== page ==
compilation of pattern-matching?

Claus Reinke claus.reinke at
Thu Mar 26 13:39:14 EDT 2009

Sorry to be the odd man out - perhaps an example will help to
clarify my reading of the language definition.

>I find this "reordering" discussion somewhat nonsensical.
>Haskell specifies top-to-botton, left-to-right matching.
>This specifies exactly which tests that have to be made and in what order,
>and ghc does exactly those and in the correct order.
>One can have a perception that when there are multiple arms in a case
>decided by a single test, then the first arm should somehow be reached 
>quicker than the second one etc But that is something that the Haskell 
>standard has never promised, nor has any compiler ever promised this.

When you say "test", which can decide multiple arms in a case, do you
mean that, say 'null e' being 'True' implies that matching '[]' against 'e' 
will succeed while matching '_:_' against 'e' will fail? Because that kind
of test is not what the Haskell'98 report talks about. It talks about 
individual matches of  expressions against alternatives, and it does
specify precisely in what order these are to be performed, hence
which pattern is reached first:

    A case expression is evaluated by pattern matching the expression e 
    against the individual alternatives. The alternatives are tried sequentially, 
    from top to bottom.

    Patterns are matched against values. Attempting to match a pattern can 
    have one of three results: it may fail; it may succeed, returning a binding 
    for each variable in the pattern; or it may diverge (i.e. return _|_). 
    Pattern matching proceeds from left to right, ..

Nothing abstract about that. So for a function application 'f e', where

    f [] = True
    f (_:_) = False

the Haskell'98 report specifies that 'e' is first matched against '[]', then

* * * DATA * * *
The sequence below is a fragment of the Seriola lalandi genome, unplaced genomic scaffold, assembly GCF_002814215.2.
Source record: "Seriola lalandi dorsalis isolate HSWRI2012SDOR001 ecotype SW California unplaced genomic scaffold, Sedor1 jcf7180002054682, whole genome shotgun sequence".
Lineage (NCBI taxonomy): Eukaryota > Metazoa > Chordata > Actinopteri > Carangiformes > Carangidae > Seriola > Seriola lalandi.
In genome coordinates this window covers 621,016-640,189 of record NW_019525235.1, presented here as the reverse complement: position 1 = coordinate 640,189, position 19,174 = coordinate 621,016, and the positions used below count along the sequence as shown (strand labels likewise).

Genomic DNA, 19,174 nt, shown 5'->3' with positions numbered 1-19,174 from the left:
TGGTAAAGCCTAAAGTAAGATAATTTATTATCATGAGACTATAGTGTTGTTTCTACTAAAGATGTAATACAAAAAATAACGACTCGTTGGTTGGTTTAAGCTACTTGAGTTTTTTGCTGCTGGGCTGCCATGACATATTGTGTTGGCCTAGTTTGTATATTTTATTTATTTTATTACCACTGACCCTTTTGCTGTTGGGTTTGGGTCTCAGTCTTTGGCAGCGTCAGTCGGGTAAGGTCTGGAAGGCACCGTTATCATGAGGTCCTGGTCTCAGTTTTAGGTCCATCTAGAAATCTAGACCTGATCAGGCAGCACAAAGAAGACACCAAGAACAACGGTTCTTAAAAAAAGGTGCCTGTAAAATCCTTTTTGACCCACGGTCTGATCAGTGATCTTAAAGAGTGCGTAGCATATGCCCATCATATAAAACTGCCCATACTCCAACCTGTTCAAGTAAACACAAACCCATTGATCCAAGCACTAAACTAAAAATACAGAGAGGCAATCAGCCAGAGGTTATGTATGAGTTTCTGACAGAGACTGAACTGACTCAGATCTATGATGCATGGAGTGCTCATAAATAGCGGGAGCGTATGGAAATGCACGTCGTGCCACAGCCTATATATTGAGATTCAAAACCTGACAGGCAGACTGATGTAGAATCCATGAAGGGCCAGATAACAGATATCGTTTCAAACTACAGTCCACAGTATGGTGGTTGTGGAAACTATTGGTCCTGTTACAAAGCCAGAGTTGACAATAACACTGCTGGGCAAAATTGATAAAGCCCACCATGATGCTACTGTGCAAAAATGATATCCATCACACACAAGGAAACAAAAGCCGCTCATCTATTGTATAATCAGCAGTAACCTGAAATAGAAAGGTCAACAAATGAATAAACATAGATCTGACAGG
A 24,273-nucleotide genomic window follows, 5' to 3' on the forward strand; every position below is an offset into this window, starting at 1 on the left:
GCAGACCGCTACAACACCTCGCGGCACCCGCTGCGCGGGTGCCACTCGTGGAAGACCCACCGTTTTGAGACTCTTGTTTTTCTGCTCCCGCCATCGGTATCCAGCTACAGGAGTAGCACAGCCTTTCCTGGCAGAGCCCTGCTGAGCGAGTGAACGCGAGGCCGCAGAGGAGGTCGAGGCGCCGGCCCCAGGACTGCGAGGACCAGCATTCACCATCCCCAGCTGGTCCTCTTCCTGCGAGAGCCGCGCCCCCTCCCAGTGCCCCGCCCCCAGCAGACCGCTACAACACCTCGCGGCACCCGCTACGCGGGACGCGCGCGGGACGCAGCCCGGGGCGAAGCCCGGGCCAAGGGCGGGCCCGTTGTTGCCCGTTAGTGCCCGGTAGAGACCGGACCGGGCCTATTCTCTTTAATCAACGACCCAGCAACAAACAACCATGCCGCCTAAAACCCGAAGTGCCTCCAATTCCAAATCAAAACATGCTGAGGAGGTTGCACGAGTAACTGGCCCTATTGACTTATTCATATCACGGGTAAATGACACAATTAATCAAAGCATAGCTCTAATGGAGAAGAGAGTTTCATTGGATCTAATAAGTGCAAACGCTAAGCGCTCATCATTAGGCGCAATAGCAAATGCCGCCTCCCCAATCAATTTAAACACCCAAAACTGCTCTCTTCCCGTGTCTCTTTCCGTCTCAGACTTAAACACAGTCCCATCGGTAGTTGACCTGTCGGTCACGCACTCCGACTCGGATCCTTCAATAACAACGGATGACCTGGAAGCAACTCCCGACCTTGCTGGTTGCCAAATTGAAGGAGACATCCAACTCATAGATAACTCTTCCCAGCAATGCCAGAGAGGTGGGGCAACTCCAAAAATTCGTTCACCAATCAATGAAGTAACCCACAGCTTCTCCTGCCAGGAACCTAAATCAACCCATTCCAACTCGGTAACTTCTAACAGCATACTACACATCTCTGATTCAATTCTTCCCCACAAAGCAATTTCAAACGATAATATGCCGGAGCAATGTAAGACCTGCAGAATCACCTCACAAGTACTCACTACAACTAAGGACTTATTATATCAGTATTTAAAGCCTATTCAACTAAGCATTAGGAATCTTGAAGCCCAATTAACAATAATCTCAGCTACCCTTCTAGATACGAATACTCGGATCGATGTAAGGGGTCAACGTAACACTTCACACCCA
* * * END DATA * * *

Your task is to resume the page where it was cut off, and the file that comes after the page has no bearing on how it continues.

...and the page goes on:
(if that fails) against (_:_). So the first pattern is reached/tried before
the second. Of course, we can make use of the fact that these two
matches are complementary, so we only need one "test" to decide,
and if there are further '[]' patterns after the first, we don't have to
match them again, but that is all in the realm of optimization, not 
language definition. 

The definition explicitly provides room for such optimization, but 
it still requires conformance to the rules set out in the definition, 
which include:

    case e of {p1->e1;p2->e2} = 
    case e of {p1->e1;_->case e of {p2->e2;_->error "No match"}}

GHC violates that rule, as we can demonstrate:

    newtype N = N Int deriving (Show,Eq)
    instance Num N where
      fromInteger 0 = error "0"
      fromInteger 1 = N 0
      fromInteger _ = N 1
    f x = case x of
            1 -> False
            0 -> True
    g x = case x of
            1 -> False
            _ -> case x of
                  0 -> True
                  _ -> error "No match"
    main = do
      print $ g (N 0)
      print $ f (N 0)

    -- ghc
    $ ghc -w -e main PMOrderSpec.hs
    <interactive>: 0

    -- hugs
    Main> main

One can presumably construct similar examples using 'Data.String.IsString',
or using pattern guards, so just fixing the special case of 'Num' is not going
to help, but this example seems firmly within Haskell'98.

>And to me such a perception is counter-intuitive; Haskell is about
>specifying functions abstractly so order should only matter when it's
>a matter of semantics.

Any semantics should conform to the language definition, right?

>On the other hand, adding some kind of pragma that indicates the
>likelyhood of a branch seems quite sensible to me.

Which doesn't mean that I wouldn't try such a pragma, if it existed.
I'm just having difficulties understanding this universal resistance to
what seems one of the few unambiguously defined parts of Haskell'98;-)


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